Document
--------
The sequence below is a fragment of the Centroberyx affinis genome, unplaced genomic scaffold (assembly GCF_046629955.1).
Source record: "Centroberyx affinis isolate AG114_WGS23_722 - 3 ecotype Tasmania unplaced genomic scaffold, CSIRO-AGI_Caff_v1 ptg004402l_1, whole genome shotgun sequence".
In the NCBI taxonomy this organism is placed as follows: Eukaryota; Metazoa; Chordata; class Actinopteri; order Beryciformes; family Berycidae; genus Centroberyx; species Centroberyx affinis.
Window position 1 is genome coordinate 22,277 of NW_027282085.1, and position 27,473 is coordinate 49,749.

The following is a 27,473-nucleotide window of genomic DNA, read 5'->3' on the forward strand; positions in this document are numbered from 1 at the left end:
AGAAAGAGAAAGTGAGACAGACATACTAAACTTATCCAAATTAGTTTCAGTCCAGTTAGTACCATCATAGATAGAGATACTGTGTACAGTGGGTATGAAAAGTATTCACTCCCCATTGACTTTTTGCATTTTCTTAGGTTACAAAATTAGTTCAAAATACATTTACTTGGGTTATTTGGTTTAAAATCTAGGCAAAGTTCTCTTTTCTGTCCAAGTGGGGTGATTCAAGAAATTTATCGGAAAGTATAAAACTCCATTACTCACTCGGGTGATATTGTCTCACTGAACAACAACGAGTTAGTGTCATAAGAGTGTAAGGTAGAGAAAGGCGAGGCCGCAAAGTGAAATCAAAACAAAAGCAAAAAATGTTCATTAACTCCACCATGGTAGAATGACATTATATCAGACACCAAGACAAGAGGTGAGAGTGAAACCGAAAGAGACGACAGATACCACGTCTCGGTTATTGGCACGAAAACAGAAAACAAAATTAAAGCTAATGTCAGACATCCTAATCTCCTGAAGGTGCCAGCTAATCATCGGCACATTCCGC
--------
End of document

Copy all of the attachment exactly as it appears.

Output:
The sequence below is a fragment of the Centroberyx affinis genome, unplaced genomic scaffold (assembly GCF_046629955.1).
Source record: "Centroberyx affinis isolate AG114_WGS23_722 - 3 ecotype Tasmania unplaced genomic scaffold, CSIRO-AGI_Caff_v1 ptg004402l_1, whole genome shotgun sequence".
In the NCBI taxonomy this organism is placed as follows: Eukaryota; Metazoa; Chordata; class Actinopteri; order Beryciformes; family Berycidae; genus Centroberyx; species Centroberyx affinis.
Window position 1 is genome coordinate 22,277 of NW_027282085.1, and position 27,473 is coordinate 49,749.

The following is a 27,473-nucleotide window of genomic DNA, read 5'->3' on the forward strand; positions in this document are numbered from 1 at the left end:
AGAAAGAGAAAGTGAGACAGACATACTAAACTTATCCAAATTAGTTTCAGTCCAGTTAGTACCATCATAGATAGAGATACTGTGTACAGTGGGTATGAAAAGTATTCACTCCCCATTGACTTTTTGCATTTTCTTAGGTTACAAAATTAGTTCAAAATACATTTACTTGGGTTATTTGGTTTAAAATCTAGGCAAAGTTCTCTTTTCTGTCCAAGTGGGGTGATTCAAGAAATTTATCGGAAAGTATAAAACTCCATTACTCACTCGGGTGATATTGTCTCACTGAACAACAACGAGTTAGTGTCATAAGAGTGTAAGGTAGAGAAAGGCGAGGCCGCAAAGTGAAATCAAAACAAAAGCAAAAAATGTTCATTAACTCCACCATGGTAGAATGACATTATATCAGACACCAAGACAAGAGGTGAGAGTGAAACCGAAAGAGACGACAGATACCACGTCTCGGTTATTGGCACGAAAACAGAAAACAAAATTAAAGCTAATGTCAGACATCCTAATCTCCTGAAGGTGCCAGCTAATCATCGGCACATTCCGC